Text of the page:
Z80 vectored interrupts require either an 8259 interrupt controller (Intel mode) or specialized Z80 peripheral chips that support the Mode 2 interrupt feature. On the other hand, the 8085 has three "half RST" (5.5 6.5 and 7.5) interrupts built in, as well as a serial "bit banger" interface. As glitch mentioned, there are specific 8085 support chips with ROM and RAM and timers that make for very compact implementations, but again, are mostly useful for small embedded applications.

As far as software--most general titles were written with the 8080 set in mind. There are some specialized Z80 ISA only titles however.

WSM
August 7th, 2017, 04:03 PM
But the refresh register (R) in the Z80 is only 7 bits wide, so its use is pretty much restricted to 16Kbit DRAM. Unless you're really into retro construction, this isn't an important feature any longer--64KB-512KB static RAM is cheaply available, so the DRAM issue isn't a good argument for use.
All true but the simple solution for those that want 64KB on a Z80 using period correct DRAM is to use MCM6665* chips. 64Kbit x1 but with a 16K compatible 128 cycle refresh. I still have a bunch of MCM6665BP20's if someone is serious about designing with them.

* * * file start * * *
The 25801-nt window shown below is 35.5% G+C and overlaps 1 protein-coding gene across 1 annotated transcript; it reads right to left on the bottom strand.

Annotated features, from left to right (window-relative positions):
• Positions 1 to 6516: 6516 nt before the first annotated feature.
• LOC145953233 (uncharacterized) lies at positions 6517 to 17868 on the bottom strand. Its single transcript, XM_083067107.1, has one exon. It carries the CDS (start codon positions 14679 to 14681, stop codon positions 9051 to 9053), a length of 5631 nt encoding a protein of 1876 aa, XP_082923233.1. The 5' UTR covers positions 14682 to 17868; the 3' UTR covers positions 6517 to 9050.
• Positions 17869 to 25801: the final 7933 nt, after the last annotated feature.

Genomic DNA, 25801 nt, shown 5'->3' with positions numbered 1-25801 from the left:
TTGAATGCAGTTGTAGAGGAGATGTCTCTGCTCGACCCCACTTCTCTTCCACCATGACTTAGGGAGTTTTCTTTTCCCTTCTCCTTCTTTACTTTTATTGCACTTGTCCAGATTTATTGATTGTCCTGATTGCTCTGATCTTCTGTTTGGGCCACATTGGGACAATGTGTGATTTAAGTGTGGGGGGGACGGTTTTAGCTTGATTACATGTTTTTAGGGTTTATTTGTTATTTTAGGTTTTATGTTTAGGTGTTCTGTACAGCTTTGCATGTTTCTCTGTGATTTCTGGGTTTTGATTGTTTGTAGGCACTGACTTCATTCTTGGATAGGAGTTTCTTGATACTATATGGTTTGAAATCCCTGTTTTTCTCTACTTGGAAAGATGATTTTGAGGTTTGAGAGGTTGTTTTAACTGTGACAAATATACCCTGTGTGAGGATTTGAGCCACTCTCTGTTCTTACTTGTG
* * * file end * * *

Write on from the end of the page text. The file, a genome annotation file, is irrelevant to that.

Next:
gertk
August 7th, 2017, 11:57 PM
There are lots of 64k x 1 bit chips which support 128 cycle refresh: http://www.minuszerodegrees.net/memory/4164.htm

But still I would not bother and use a static ram chip, much easier and more reliable.

Dwight Elvey
August 8th, 2017, 06:48 AM
We'd bought some standard bus CPU cards with 64Kx1 parts and a Z80 processor.
The chips turned out to be 256 cycle parts. We needed to ship the system and couldn't
wait for the 128 cycle chips so we added to our time interrupt to loop read the
128 addresses that didn't get refreshed.
It worked fine. A little clunky but such things can be done.
Dwight

archeocomp
August 8th, 2017, 09:21 AM
If you like the 8085 bus structure, consider the NSC800. Basically an almost-8085 with Z80 ISA. Lacks RIM and SIM, but does implement the "half" restarts.

What does "ISA" in this case mean? I guess you did not mention PC ISA bus but something else.